Once we have taken care of the start of the OpenGL thread, the next step is adding code that terminates it. This is the job of a modified version of the default Dispose() method.


'Form overrides dispose to clean up the component list.
Protected Overloads Overrides Sub Dispose(ByVal disposing As Boolean)
  If disposing Then
    If Not (components Is Nothing) Then
      components.Dispose()
    End If
  End If
  MyBase.Dispose(disposing)
  Me.thrOpenGL.Abort()
End Sub

As you can see, all that was required was an addition of a call to Me.thrOpenGL.Abort().

Next we need to add a large chunk of code that does the real work. In the myOpenGL namespace, define the class myView, which inherits CsGL.OpenGL.OpenGLControl and overrides a few of its methods, overloads some of them as needed, and defines a keyboard handler.

Namespace and class definition, and inheritance of OpenGLControl, are taken care of by these lines of code:


Namespace myOpenGL
  Public Class myView
    Inherits OpenGLControl

The next step is a bit unusual, because it defines constants that are normally found in the gl.h and glu.h header files. For some reason, I could not access them in the same way as the methods and classes of CsGL, but I found a way around it. I run these commands to create code that can be put directly into the Private Enum GLConstants ... End Enum block:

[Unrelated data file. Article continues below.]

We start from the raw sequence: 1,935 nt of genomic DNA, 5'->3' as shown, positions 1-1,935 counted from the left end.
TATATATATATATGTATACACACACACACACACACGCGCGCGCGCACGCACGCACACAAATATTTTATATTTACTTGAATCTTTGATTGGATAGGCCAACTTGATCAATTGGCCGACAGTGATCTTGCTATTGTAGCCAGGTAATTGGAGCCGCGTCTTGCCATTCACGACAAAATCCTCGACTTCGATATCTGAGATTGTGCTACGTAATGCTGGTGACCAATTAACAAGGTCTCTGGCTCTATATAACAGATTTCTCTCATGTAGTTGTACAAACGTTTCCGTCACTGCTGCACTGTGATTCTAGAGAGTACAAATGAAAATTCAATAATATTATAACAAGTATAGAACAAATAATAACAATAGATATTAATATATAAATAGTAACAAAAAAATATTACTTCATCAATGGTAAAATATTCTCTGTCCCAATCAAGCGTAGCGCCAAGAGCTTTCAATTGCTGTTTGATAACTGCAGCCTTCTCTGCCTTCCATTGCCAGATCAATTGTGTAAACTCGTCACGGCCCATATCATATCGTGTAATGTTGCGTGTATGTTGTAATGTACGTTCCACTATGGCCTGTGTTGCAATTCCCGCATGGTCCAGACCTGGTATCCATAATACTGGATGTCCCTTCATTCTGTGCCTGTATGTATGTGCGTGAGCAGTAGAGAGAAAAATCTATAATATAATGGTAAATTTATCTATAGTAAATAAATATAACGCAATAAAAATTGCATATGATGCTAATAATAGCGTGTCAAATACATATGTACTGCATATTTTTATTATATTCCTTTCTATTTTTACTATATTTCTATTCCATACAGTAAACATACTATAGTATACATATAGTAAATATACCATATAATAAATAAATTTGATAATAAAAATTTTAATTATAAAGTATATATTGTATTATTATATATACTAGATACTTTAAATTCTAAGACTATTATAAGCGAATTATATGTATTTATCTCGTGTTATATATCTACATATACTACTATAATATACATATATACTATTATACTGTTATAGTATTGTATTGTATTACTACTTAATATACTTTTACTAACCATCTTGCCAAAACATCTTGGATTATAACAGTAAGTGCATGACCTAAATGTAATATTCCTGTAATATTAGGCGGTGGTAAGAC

$ awk '/#define/ { print $2 " = 
                    &H" substr($3, 3) }' gl.h > glconst
$ awk '/#define/ { print $2 " = 
                    &H" substr($3, 3) }' glu.h > gluconst

For this example, the list of constants should look like this:


Private Enum GLConstants
  GL_COLOR_BUFFER_BIT = &H4000
  GL_DEPTH_BUFFER_BIT = &H100
  GL_SMOOTH = &H1D01
  GL_DEPTH_TEST = &HB71
  GL_LEQUAL = &H203
  GL_PERSPECTIVE_CORRECTION_HINT = &HC50
  GL_NICEST = &H1102
  GL_PROJECTION = &H1701
  GL_MODELVIEW = &H1701
  GL_POLYGON = &H9
End Enum

If you don't have an AWK interpreter installed on your machine, you can find it in at least three places: cygwin, unxutils, or Windows Services for UNIX. Some of these packages may contain the gawk interpreter, which is the GNU implementation of AWK that can be used instead of awk. You will also need the gl.h and glu.h header files, which you can get from SGI or from Mesa.